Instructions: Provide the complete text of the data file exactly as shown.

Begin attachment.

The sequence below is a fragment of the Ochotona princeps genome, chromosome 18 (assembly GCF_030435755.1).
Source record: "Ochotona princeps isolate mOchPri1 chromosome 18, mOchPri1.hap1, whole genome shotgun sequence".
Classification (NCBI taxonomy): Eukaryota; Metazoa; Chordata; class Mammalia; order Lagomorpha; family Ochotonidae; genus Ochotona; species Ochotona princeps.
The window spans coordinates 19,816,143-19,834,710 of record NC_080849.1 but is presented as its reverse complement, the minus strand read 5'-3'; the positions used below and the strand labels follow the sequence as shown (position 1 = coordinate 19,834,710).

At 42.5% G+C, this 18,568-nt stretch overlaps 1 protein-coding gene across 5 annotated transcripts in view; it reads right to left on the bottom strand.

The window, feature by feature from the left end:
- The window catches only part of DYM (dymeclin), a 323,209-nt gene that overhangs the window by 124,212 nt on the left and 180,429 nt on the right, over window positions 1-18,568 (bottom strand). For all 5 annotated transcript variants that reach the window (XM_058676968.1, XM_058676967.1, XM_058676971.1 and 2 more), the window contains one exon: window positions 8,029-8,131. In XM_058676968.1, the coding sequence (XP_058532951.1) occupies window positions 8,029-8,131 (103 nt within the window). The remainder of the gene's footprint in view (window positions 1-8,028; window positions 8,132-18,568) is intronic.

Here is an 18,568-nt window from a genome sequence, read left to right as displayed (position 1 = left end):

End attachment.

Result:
The sequence below is a fragment of the Ochotona princeps genome, chromosome 18 (assembly GCF_030435755.1).
Source record: "Ochotona princeps isolate mOchPri1 chromosome 18, mOchPri1.hap1, whole genome shotgun sequence".
Classification (NCBI taxonomy): Eukaryota; Metazoa; Chordata; class Mammalia; order Lagomorpha; family Ochotonidae; genus Ochotona; species Ochotona princeps.
The window spans coordinates 19,816,143-19,834,710 of record NC_080849.1 but is presented as its reverse complement, the minus strand read 5'-3'; the positions used below and the strand labels follow the sequence as shown (position 1 = coordinate 19,834,710).

At 42.5% G+C, this 18,568-nt stretch overlaps 1 protein-coding gene across 5 annotated transcripts in view; it reads right to left on the bottom strand.

The window, feature by feature from the left end:
- The window catches only part of DYM (dymeclin), a 323,209-nt gene that overhangs the window by 124,212 nt on the left and 180,429 nt on the right, over window positions 1-18,568 (bottom strand). For all 5 annotated transcript variants that reach the window (XM_058676968.1, XM_058676967.1, XM_058676971.1 and 2 more), the window contains one exon: window positions 8,029-8,131. In XM_058676968.1, the coding sequence (XP_058532951.1) occupies window positions 8,029-8,131 (103 nt within the window). The remainder of the gene's footprint in view (window positions 1-8,028; window positions 8,132-18,568) is intronic.

Here is an 18,568-nt window from a genome sequence, read left to right as displayed (position 1 = left end):